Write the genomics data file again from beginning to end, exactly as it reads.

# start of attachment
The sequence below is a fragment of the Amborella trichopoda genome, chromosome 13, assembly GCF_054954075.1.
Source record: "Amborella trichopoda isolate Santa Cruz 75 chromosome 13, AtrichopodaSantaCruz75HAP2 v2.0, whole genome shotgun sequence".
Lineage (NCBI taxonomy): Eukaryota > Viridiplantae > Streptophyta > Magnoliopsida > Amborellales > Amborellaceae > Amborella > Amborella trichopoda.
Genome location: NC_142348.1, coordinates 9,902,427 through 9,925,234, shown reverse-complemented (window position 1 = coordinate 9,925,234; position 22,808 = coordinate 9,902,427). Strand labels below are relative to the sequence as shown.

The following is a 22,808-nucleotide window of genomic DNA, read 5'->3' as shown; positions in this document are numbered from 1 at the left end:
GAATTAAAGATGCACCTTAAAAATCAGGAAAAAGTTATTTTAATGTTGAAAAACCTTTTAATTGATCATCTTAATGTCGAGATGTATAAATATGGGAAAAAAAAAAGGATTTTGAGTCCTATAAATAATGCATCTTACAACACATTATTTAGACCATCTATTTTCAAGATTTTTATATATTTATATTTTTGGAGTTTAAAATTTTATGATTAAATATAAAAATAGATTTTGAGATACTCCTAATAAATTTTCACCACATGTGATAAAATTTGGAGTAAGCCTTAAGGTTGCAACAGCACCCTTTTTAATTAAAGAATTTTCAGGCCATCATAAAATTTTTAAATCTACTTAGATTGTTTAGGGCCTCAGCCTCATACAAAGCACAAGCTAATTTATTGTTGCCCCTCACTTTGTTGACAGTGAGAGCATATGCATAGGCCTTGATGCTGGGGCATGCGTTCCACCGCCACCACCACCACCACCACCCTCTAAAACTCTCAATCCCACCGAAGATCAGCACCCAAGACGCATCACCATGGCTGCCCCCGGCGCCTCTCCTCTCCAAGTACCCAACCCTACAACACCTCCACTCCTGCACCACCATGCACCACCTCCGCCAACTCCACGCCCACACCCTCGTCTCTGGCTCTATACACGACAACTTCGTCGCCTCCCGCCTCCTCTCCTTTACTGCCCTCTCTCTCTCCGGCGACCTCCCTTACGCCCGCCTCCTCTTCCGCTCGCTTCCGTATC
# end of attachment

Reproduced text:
The sequence below is a fragment of the Amborella trichopoda genome, chromosome 13, assembly GCF_054954075.1.
Source record: "Amborella trichopoda isolate Santa Cruz 75 chromosome 13, AtrichopodaSantaCruz75HAP2 v2.0, whole genome shotgun sequence".
Lineage (NCBI taxonomy): Eukaryota > Viridiplantae > Streptophyta > Magnoliopsida > Amborellales > Amborellaceae > Amborella > Amborella trichopoda.
Genome location: NC_142348.1, coordinates 9,902,427 through 9,925,234, shown reverse-complemented (window position 1 = coordinate 9,925,234; position 22,808 = coordinate 9,902,427). Strand labels below are relative to the sequence as shown.

The following is a 22,808-nucleotide window of genomic DNA, read 5'->3' as shown; positions in this document are numbered from 1 at the left end:
GAATTAAAGATGCACCTTAAAAATCAGGAAAAAGTTATTTTAATGTTGAAAAACCTTTTAATTGATCATCTTAATGTCGAGATGTATAAATATGGGAAAAAAAAAAGGATTTTGAGTCCTATAAATAATGCATCTTACAACACATTATTTAGACCATCTATTTTCAAGATTTTTATATATTTATATTTTTGGAGTTTAAAATTTTATGATTAAATATAAAAATAGATTTTGAGATACTCCTAATAAATTTTCACCACATGTGATAAAATTTGGAGTAAGCCTTAAGGTTGCAACAGCACCCTTTTTAATTAAAGAATTTTCAGGCCATCATAAAATTTTTAAATCTACTTAGATTGTTTAGGGCCTCAGCCTCATACAAAGCACAAGCTAATTTATTGTTGCCCCTCACTTTGTTGACAGTGAGAGCATATGCATAGGCCTTGATGCTGGGGCATGCGTTCCACCGCCACCACCACCACCACCACCCTCTAAAACTCTCAATCCCACCGAAGATCAGCACCCAAGACGCATCACCATGGCTGCCCCCGGCGCCTCTCCTCTCCAAGTACCCAACCCTACAACACCTCCACTCCTGCACCACCATGCACCACCTCCGCCAACTCCACGCCCACACCCTCGTCTCTGGCTCTATACACGACAACTTCGTCGCCTCCCGCCTCCTCTCCTTTACTGCCCTCTCTCTCTCCGGCGACCTCCCTTACGCCCGCCTCCTCTTCCGCTCGCTTCCGTATC